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Saudi Aramco rebounds to $4.4bn profit and confirms $18bn dividend

·Contributor
·3-min read

Watch: Saudi Aramco reports $4.4B profit, confirms $18B dividend

Saudi Aramco, the world’s largest energy firm, soared to a $4.4bn (£3.2bn) profit in the first three months of the year thanks to a bounce back in global oil and gas markets.

The state-owned firm also maintained its quarterly dividend at $18.8bn, most of which goes to the Saudi Arabian government.

Net income for the period rose 24% year-on-year to $21bn, beating analysts’ estimates of $18bn, as higher oil prices, chemical margins, and stronger refining offset lower production levels.

The company, based in Dhahran in eastern Saudi Arabia, is currently aiming to reduce a debt load, which rocketed last year as the coronavirus pandemic knocked earnings.

Amin Nasser, president and chief executive officer of Saudi Aramco. Photo: Fayez Nureldine/AFP via Getty Images
Amin Nasser, president and chief executive officer of Saudi Aramco. Photo: Fayez Nureldine/AFP via Getty Images

Saudi Arabia is the world’s largest exporter of oil and Aramco pledged to maintain its $75bn annual dividend, along with taxes and royalties.

“The momentum provided by the global economic recovery has strengthened energy markets," Amin Nasser, chief executive, said in a statement.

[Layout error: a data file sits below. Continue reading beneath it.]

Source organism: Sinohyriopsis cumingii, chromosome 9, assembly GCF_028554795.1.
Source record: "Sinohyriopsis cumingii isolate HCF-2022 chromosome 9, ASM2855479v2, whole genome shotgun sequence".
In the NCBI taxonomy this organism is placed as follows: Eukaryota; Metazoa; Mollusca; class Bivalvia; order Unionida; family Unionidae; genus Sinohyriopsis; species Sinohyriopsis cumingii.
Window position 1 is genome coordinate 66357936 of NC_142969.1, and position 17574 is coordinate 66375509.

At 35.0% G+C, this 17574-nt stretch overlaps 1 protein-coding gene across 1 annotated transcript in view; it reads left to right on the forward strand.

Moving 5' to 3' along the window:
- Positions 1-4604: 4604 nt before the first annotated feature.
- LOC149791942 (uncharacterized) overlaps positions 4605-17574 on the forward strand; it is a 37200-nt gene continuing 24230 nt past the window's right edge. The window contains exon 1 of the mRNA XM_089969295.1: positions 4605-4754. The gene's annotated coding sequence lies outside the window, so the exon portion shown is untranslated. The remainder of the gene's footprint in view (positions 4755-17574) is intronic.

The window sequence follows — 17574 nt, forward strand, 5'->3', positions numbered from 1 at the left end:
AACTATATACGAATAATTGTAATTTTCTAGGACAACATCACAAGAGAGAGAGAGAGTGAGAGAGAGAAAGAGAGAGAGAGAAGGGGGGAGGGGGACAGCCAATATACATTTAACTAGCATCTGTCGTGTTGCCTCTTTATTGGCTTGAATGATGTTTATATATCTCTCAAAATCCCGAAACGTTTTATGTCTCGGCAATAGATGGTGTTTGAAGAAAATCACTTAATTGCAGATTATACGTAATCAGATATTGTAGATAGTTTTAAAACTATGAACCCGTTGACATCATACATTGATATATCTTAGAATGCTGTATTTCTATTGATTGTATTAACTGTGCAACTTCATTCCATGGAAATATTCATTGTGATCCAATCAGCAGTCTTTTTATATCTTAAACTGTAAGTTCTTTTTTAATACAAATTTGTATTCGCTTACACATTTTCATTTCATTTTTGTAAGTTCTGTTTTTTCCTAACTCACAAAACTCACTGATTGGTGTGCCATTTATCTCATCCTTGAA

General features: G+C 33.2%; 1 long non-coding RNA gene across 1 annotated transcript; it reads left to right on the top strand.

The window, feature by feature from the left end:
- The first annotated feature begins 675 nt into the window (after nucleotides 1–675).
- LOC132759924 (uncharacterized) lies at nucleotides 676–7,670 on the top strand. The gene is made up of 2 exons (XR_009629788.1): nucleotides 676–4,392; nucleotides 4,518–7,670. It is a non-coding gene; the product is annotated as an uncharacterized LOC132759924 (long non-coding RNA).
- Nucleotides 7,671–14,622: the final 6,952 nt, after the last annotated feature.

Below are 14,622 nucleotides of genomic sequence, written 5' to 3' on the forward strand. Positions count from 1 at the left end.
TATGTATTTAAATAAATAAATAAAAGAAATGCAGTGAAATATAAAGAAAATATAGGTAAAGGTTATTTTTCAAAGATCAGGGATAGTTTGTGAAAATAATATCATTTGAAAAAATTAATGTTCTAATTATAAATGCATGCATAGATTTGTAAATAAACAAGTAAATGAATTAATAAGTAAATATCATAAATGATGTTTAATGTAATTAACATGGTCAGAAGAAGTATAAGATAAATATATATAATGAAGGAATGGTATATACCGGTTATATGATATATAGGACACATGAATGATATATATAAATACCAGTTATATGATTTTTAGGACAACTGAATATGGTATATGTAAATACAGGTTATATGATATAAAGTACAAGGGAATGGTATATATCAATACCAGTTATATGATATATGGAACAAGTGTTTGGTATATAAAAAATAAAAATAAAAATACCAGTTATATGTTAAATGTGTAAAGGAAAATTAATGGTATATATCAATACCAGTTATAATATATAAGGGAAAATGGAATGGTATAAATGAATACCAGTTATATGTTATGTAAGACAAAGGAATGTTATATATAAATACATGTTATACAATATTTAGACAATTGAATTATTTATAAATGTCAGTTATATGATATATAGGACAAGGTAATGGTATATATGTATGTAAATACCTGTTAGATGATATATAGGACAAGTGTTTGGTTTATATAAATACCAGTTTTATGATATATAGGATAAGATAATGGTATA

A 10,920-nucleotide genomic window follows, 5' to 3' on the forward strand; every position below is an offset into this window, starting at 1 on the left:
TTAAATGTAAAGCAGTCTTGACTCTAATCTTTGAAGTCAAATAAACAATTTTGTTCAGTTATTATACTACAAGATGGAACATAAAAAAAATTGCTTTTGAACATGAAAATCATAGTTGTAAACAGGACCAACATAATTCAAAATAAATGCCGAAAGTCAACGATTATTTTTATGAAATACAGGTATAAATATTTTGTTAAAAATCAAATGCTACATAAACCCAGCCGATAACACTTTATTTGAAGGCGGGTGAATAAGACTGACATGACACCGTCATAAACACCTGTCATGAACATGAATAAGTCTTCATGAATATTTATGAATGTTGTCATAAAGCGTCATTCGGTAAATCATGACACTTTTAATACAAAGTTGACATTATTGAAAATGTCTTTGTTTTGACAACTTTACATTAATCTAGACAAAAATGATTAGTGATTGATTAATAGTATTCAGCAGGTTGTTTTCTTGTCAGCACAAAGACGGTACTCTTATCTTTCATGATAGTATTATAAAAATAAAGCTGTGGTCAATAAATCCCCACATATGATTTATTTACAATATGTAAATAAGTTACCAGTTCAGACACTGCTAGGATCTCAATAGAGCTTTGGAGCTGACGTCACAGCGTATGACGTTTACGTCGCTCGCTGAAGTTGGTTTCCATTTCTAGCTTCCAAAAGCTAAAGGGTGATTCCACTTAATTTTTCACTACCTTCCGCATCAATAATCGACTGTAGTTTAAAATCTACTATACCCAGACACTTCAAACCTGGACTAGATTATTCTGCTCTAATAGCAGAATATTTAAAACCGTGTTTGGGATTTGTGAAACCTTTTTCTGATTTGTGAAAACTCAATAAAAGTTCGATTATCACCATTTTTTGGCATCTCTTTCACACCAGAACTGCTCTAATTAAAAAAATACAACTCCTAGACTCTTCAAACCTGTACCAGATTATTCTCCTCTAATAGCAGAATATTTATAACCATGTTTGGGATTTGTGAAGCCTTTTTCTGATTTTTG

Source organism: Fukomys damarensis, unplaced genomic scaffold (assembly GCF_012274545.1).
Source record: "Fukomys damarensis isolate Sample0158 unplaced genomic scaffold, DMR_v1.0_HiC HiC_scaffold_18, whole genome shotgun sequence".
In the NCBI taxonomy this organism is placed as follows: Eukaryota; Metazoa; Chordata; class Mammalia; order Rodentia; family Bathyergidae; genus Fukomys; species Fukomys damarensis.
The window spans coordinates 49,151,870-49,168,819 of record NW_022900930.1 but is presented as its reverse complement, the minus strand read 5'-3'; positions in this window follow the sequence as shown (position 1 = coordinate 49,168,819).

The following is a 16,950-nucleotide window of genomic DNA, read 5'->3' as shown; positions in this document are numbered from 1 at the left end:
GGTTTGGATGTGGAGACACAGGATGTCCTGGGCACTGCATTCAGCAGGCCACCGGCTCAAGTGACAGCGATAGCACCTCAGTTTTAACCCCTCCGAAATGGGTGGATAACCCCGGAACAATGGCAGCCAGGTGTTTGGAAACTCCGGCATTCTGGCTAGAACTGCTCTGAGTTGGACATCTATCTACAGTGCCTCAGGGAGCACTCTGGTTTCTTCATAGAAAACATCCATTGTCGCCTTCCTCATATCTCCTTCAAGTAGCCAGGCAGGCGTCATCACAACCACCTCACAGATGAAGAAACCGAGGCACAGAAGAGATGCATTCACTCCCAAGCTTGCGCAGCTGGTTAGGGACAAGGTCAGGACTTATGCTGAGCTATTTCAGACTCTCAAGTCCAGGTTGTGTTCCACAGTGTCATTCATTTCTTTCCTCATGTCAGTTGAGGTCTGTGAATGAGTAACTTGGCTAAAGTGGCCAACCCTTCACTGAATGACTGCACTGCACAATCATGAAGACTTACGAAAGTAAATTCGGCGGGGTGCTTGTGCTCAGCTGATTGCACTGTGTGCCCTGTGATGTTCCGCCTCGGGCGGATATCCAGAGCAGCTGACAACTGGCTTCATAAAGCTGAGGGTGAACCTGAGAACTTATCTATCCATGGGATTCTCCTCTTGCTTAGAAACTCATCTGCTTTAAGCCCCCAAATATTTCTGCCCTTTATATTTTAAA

He added: “Given the positive signs for energy demand in 2021, there are more reasons to be optimistic that better days are coming.

“And while some headwinds still remain, we are well positioned to meet the world’s growing energy needs as economies start to recover.”

Aramco also benefited from the Organisation of Petroleum Exporting Countries (OPEC) and its allies restricted supply to bolster markets.

Read more: Oil prices soar above $70 after attack on Saudi Arabia key facilities

Saudi Arabia’s crude oil production averaged 8.6 million barrels a day in the first quarter, down from 9.8 million barrels a day a year ago.

On Tuesday, Brent Crude (BZ=F), the international benchmark, was up 0.31% to $67.77. It has risen around 80% since the end of October last year after plunging to 21-year lows of less than $20 a barrel last year. It was the sharpest slump in oil demand in the industry’s history.

Last month, Saudi Aramco announced that a US-led consortium is set to invest $12.4bn in its oil pipelines. The energy giant said it had sold 49% of Aramco Oil Pipelines to investors led by Washington-based EIG Global Energy Partners.

Saudi Aramco will lease the usage rights of its pipelines to the new venture, which is valued at $25.3bn.

The strong performance comes after oil giants such as BP (BP.L) and Royal Dutch Shell (RDSB.L) revealed that their earnings are back to pre-pandemic levels.

Last month, the International Energy Agency (IEA) dashed hopes that the pandemic may have brought an end to the world’s rising appetite for oil.

It warned that demand for crude would exceed pre-COVID levels within the next two years unless governments around the world take concrete action.

IEA's boosted oil barrels to 100,000-barrels-a-day in its monthly report. This is the amount by which it expects global oil demand to rebound in this year, which is 5.5 million bd.

The Paris-based body expects American crude production to fall by 180,000 barrels a day. It expects demand to be only 1.4 million barrels a day short of pre-pandemic levels, in the final quarter of 2021.

Watch: Oil to see '$70 a barrel or possibly higher'

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